In 1917, during a visit to the Caribbean, Prime Minister Robert Borden spotted the British Overseas Territory of Turks and Caicos Islands and thought that the tropical archipelago was just the place to install Canada’s next province. The idea was quickly rebuffed by British leadership, who were admittedly preoccupied with the First World War, but nearly one hundred years later the dream of a Canadian flag flying in the Caribbean lives on. Last Wednesday, Edmonton East MP Peter Goldring, the loudest cheerleader for Turks and Caicos annexation, met with the country’s premier, Rufus Ewing, in a reception at Toronto’s Westin Harbour Castle hotel. The Post called Mr. Goldring on Friday to catch up on the possibility of Canada adopting 600 square kilometers of island paradise as its 11th province.
Q: You’ve been pursuing the Turks and Caicos file since 2004, but what did Mr. Ewing say during your latest meeting?
A: He was definitely interested in pursuing an economic association, and he’s looking for my type of help to work with members of parliament to get some momentum going to see if we can’t maybe get him a meeting with cabinet members to look at what some of these economic interests might be. The difficulty is that they’re a territory of Great Britain, so of course you would want to do things in concert with and with sensitivities to what Great Britain’s interests are.
Q: What do you see as the ideal future relationship between Canada and Turks and Caicos? An economic union? Territorial status? Full-fledged provincial status?
A: I would look at giving it full provincial status because of the potential for the region because they would then be representing Canada’s interests for the entire area. We have precedent; PEI has a relatively modest population. While the Turks population is between 25,000 and 35,000 people, with development and commercialization of the islands, very quickly I could see a population of 100,000 people.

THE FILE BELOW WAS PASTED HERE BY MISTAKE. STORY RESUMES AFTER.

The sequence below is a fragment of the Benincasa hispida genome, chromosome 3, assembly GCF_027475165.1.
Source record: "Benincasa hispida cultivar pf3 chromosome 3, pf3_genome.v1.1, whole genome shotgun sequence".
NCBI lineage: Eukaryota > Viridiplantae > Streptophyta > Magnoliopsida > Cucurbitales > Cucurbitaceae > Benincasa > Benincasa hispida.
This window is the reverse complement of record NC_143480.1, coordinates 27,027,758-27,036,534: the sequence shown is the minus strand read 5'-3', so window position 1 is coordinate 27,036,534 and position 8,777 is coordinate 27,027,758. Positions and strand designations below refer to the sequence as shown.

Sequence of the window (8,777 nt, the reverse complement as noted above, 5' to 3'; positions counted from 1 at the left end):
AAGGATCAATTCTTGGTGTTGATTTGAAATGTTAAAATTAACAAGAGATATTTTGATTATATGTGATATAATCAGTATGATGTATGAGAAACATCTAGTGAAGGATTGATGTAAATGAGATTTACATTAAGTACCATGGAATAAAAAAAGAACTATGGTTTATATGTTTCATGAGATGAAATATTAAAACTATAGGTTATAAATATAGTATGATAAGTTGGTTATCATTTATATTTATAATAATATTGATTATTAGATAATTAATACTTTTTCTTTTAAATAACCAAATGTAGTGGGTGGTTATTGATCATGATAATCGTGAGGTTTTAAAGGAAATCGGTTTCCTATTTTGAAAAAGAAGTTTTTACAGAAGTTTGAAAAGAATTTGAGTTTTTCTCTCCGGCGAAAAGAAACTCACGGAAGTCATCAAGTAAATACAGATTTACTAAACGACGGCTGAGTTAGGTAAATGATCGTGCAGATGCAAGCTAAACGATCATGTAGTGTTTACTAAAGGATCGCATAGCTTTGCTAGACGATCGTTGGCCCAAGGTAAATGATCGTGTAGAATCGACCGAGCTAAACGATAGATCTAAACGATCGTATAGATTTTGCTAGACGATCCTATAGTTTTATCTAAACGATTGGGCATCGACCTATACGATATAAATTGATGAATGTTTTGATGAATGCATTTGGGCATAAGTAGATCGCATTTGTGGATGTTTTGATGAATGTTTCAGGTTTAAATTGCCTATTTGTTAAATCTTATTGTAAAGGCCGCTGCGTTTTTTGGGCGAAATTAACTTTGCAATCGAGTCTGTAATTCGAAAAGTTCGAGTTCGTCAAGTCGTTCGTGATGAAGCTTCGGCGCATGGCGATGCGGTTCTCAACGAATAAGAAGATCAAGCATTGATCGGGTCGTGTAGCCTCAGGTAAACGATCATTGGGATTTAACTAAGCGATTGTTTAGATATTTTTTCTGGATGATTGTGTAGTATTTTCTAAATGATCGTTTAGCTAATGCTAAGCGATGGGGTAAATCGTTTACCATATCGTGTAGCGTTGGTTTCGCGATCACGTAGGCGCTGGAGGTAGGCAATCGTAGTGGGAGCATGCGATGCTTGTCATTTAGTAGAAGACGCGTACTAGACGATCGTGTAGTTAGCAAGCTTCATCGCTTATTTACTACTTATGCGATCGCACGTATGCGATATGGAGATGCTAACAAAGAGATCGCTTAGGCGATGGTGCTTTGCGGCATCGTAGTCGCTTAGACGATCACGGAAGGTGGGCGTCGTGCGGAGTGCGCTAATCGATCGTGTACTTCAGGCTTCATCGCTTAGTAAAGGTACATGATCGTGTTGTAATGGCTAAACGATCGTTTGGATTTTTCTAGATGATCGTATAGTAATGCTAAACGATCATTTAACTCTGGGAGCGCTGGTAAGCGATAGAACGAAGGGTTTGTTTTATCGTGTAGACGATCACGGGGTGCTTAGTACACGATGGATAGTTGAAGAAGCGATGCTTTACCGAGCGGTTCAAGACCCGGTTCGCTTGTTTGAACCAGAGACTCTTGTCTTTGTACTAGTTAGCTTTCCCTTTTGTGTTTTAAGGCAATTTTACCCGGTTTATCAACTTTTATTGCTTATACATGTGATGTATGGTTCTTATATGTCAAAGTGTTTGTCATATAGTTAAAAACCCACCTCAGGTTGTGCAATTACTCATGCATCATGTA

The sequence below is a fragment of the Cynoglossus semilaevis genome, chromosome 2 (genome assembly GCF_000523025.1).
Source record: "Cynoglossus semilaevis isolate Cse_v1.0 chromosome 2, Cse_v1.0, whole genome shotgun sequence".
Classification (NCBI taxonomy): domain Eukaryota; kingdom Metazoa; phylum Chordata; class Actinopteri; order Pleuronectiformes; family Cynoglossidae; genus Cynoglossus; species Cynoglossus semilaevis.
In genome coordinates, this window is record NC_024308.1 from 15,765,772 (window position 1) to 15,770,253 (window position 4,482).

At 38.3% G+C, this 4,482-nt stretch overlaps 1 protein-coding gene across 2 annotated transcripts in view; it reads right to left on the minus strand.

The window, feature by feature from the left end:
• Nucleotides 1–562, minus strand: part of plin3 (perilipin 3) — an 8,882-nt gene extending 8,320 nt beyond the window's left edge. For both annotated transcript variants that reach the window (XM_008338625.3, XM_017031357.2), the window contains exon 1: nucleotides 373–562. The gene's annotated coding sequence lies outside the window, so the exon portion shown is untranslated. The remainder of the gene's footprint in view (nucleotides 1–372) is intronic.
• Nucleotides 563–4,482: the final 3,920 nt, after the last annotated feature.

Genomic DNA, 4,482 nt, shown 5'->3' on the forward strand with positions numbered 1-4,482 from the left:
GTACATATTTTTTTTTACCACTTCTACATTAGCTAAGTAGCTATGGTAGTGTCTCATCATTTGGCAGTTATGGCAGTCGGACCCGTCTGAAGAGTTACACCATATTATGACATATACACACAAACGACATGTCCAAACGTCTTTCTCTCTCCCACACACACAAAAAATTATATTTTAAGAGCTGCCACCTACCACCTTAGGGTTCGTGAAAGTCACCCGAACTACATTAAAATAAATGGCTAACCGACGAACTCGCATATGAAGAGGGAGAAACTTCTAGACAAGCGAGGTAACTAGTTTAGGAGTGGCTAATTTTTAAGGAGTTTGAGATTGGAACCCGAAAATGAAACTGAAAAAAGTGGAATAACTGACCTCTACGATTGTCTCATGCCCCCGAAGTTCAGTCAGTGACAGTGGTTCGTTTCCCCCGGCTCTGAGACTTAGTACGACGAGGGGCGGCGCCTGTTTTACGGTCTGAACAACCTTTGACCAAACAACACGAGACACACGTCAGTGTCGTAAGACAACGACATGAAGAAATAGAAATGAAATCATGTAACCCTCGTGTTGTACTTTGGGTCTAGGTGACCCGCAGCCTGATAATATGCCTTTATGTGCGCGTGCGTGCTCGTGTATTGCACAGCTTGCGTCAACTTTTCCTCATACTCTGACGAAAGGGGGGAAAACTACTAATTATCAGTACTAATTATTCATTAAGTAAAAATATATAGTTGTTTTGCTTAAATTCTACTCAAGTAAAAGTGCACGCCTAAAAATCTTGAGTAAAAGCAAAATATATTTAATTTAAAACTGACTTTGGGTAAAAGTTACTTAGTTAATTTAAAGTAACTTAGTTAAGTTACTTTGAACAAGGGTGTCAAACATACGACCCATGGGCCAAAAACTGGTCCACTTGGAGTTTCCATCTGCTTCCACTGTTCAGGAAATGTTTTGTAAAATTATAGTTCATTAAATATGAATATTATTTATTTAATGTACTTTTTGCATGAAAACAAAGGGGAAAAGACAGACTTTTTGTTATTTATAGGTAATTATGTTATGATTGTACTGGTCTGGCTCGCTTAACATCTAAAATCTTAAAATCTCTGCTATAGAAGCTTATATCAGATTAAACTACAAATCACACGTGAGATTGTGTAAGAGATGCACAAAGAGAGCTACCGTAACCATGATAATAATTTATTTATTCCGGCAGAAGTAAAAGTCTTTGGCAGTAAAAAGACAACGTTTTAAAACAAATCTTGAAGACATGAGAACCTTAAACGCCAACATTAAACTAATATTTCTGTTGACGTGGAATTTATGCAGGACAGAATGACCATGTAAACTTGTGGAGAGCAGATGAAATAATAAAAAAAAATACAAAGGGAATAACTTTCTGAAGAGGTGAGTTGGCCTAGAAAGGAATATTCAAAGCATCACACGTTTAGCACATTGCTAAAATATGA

Q: Plans to annex the islands have fallen through at least three time; in the 1910s, the 1970s and the 1980s. What’s different now?
A: The messaging then was for the Turks and Caicos to join Canada, but I think the plan may have [fallen apart] when Parliament considered space and time and distance. But in today’s world, the Turks and Caicos are actually closer to Ottawa, in kilometers, than my riding in Edmonton. With air travel and electronic communication it’s a whole new world.
Q: It’s certainly a nice vacation spot, but what else would Canada do with a Caribbean province?
A: They say that South Caicos Island is on a deepwater channel that could be developed into a deepwater trading port for transshipment from Canada’s Maritimes. Cuba, of course, has great infrastructure needs. As they are probably soon going to be entering a post-Castro era, looking forward I think it would bode well to have Canadian interests based from the Turks. From a Canadian unity point of view [and Canadian unity is why I got into politics], Canadians holiday north and south, they don’t holiday east and west. So we don’t get a chance to meet and greet each other on a regular basis. Wouldn’t it be wonderful to have a common destination in the south? The Turks would love all the extra business they could get in tourism.
Source: Turks and Caicos could be like a tiny Nunavut or Canada’s 11th province | National Post
Canada Sunshine "Province"
- 40 in Alberta, there will be lots of new snow birds flying to our new Province I'll bet??